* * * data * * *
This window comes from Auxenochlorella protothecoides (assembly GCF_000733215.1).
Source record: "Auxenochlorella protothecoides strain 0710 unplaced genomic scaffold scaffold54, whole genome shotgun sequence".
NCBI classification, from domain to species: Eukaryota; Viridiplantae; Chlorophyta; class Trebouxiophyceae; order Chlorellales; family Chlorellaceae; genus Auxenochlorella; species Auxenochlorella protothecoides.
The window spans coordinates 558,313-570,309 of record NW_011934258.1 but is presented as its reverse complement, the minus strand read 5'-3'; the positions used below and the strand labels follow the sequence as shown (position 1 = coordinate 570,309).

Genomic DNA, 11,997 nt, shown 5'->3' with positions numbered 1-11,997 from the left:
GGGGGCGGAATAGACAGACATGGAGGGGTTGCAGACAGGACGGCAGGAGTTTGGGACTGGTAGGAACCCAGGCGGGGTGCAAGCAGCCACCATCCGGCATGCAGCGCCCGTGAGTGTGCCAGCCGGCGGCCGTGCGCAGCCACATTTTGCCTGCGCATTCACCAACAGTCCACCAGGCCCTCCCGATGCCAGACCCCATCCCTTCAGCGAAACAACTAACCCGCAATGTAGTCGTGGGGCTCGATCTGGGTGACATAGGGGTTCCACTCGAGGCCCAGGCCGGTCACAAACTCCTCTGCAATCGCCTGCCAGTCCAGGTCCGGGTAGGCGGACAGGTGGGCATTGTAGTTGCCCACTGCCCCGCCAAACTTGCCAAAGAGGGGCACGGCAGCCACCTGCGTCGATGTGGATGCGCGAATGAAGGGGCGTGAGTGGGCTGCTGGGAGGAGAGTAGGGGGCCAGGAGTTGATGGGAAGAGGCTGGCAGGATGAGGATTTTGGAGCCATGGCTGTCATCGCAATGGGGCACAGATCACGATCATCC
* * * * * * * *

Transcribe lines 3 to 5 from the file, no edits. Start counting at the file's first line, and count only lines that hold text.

NCBI classification, from domain to species: Eukaryota; Viridiplantae; Chlorophyta; class Trebouxiophyceae; order Chlorellales; family Chlorellaceae; genus Auxenochlorella; species Auxenochlorella protothecoides.
The window spans coordinates 558,313-570,309 of record NW_011934258.1 but is presented as its reverse complement, the minus strand read 5'-3'; the positions used below and the strand labels follow the sequence as shown (position 1 = coordinate 570,309).

Genomic DNA, 11,997 nt, shown 5'->3' with positions numbered 1-11,997 from the left: